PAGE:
| IPT Press Release
|| 24 May 2002
Indian People's Tribunal on Environment and Human Rights
The Indian People's Tribunal on Environment and Human Rights conducted an independent inquiry on the Man Dam Project in the second week of March 2002. In June 2002, not even a month away, the Man dam affected villagers faced the prospect of complete submergence of their lands, homes and livelihoods. Yet there has been practically no rehabilitation. It was in this context that the hearing was held in order to investigatre the situation of the large-scale violation of the human rights of the adivasis of the Man area.
On the 17th of March a three-member team of the Indian People's Tribunal, comprising Justice G.G. Loney, retired from the Mumbai High Court, Dr. Nandini Sundar, Associate Professor of Jawaharlal Nehru University, Delhi, and Advocate Vinod Shetty of the Mumbai High Court held a public hearing in the village Khedi Balwadi - the first village to be affected by the dam. All affected villagers and concerned officials of the Madhya Pradesh government were invited to this hearing. The Interim report was released on 18th March in Bhopal. Today the IPT released the final report of their independent enquiry into the violation of human rights, legal entitlements and right to natural resources of the tribals affected by the Man dam.
Far from taking heed of the conclusions in the interim release, the Government has stepped up its intimidatory tactics against the affected villagers in order to get them to leave the villages. Today's release takes place in a context where handpumps have been uprooted from the villages of Khedi Balwadi, Khanpura, Rehtiyaon, Kachauda, Badlipura, Gadaghat, Devipura, and Bhuvada, denying them the basic right to drinking water. That this is taking place in the hot summer months is doubly criminal. Six schools have also been bulldozed, and hundreds of valuable trees have been felled. People have been threatened that their houses will also be bulldozed, leaving them with no shelter from the blazing sun. The affected villagers have been on dharna for the last 10 days, since May 15th, and four people (two women and two men) have been on an indefnite hunger strike for 4 days now, since May 21st.
It is evident that this government, which prides itself on 'participatory development' and grassroots democracy, is in practice interested in no such thing. In the last few years, the affected villagers have repeatedly made attempts to meet different representatives of the 'sarkar' (the Dhar Collector, the Indore Commissioner, senior officials of the NVDA, Narmada Minister) and discuss their problems. Each time they have been told that the final decision lay only with Digvijay Singh, who has never deigned to meet with them. Instead people have net with arrests (in March 2001 in Dhar and May 2001 in Bhopal). Even a king or a colonial government would have given people a more patient hearing than the chief minister in this ostensibly democratic system.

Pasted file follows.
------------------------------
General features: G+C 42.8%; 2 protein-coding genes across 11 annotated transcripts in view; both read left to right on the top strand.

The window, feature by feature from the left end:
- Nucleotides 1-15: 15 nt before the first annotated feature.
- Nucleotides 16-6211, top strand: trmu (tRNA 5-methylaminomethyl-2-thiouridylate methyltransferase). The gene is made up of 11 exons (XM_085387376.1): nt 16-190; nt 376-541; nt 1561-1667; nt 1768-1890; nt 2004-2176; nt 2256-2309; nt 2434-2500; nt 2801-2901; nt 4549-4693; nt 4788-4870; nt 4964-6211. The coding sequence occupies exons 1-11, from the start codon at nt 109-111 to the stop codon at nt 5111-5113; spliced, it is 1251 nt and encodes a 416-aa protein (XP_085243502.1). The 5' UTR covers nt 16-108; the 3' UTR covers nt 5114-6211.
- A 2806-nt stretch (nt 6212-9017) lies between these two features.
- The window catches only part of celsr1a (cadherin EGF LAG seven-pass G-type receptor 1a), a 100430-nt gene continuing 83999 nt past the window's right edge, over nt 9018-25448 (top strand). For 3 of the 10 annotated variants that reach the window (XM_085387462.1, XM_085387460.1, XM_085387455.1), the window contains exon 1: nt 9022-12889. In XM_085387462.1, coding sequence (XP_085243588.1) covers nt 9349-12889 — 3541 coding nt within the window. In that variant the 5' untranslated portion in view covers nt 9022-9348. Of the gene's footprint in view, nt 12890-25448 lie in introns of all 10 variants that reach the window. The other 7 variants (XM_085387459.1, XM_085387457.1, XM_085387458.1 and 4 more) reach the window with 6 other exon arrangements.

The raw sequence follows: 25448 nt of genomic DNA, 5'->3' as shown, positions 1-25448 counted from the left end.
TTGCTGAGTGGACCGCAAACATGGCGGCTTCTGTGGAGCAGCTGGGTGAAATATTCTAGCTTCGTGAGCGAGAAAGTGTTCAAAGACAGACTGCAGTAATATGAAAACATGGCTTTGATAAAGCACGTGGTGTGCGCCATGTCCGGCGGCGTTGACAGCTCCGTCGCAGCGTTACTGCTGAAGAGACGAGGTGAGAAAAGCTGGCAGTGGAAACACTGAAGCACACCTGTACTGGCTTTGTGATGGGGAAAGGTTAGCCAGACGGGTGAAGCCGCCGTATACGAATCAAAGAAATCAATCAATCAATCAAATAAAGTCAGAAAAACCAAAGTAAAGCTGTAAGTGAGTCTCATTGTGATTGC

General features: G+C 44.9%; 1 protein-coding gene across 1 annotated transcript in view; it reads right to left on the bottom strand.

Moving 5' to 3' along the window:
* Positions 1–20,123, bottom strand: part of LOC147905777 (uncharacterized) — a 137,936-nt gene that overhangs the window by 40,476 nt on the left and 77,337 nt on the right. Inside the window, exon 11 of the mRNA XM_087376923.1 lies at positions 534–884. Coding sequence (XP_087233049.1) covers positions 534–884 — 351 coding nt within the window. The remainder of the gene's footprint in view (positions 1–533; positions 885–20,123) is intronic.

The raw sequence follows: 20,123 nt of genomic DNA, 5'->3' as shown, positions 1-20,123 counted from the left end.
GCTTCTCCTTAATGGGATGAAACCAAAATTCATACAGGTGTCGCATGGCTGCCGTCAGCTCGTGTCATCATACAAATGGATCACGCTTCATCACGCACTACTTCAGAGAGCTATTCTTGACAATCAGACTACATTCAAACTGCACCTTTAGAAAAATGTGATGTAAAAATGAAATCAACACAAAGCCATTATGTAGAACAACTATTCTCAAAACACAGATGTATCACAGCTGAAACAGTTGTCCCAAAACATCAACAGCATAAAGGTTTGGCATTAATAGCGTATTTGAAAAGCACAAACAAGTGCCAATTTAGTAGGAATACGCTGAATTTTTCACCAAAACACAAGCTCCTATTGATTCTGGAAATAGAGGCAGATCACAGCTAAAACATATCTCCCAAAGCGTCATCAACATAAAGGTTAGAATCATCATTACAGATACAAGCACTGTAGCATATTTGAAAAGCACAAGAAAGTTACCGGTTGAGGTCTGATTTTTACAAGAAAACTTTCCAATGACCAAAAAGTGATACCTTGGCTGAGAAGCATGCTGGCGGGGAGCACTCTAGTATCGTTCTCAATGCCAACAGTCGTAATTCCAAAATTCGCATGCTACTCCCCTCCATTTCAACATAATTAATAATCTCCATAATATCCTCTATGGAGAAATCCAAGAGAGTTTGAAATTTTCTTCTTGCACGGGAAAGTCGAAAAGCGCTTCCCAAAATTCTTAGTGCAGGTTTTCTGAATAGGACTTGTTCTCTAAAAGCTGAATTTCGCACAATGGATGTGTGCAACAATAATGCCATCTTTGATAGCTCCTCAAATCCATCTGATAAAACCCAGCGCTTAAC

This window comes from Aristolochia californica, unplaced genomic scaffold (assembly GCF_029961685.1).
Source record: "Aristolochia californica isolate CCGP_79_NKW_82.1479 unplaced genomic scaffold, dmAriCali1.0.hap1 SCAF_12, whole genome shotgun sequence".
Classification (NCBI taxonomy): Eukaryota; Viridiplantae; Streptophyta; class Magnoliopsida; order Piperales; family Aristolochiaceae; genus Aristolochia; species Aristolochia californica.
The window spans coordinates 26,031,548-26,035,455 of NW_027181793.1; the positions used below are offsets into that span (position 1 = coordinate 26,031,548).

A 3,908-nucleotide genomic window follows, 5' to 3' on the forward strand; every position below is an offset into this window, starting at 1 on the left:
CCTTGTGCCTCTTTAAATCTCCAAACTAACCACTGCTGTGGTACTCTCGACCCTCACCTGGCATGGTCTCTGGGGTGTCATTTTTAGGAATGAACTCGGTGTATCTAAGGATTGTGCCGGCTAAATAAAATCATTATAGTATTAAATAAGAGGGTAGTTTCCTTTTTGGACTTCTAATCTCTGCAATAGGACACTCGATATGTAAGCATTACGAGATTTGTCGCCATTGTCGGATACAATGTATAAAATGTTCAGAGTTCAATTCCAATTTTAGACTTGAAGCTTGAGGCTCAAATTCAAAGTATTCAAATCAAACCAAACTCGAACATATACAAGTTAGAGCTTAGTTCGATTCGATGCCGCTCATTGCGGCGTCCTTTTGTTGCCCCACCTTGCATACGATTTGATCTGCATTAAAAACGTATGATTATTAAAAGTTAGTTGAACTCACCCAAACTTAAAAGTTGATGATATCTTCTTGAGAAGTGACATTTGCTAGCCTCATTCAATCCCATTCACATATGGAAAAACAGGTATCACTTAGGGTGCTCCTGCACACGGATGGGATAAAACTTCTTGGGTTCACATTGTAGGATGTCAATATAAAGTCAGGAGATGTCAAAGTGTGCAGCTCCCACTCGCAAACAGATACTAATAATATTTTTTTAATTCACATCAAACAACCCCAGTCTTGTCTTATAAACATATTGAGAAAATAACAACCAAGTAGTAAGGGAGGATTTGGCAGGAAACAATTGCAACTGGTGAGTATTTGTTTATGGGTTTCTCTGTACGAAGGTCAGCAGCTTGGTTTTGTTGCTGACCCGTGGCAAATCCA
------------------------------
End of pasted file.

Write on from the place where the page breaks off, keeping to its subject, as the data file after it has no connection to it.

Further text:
The Man dam is one of the 30 large dams that comprise the Narmada Valley Development Projects. This dam will displace over 5,000 adivasis in 17 villages of Dhar district, Madhya Pradesh. It will submerge fertile, black cotton soils currently being irrigated by a system off wells and pumps and which have formed the basis of reliable livelihoods for the adivasis living in this region.
The IPT Report severely indicts the Madhya Pradesh government for failing to provide just and suitable rehabilitation to the adivasis who are being displaced as a consequence of the Man dam and whose lands and homes are being demanded of them in the national interest. The state government has violated the stipulation of its own rehabilitation policy, the conditions of the environmental clearance and the spirit and letter of all International Conventions concerning indigenous and adivasi peoples. The MP rehabilitation policy for the Narmada Projects (1987/1989) notes clearly that adivasis are entitled to land in lieu of land lost diue to submergence. Cash is to be given only if an adivasi family makes a specific application, and that too has to be monitored by the Collector. The standard practice, both in this case and other large projects, is to fob the oustees off with some cash at the beginning and then use this to write off their claims to rehabilitation. Even at the time it was given, the cash was inadequate to buy land in exchange for that lost. The oustees were not told of their legal entitlements and in some cases were forced into taking the cash.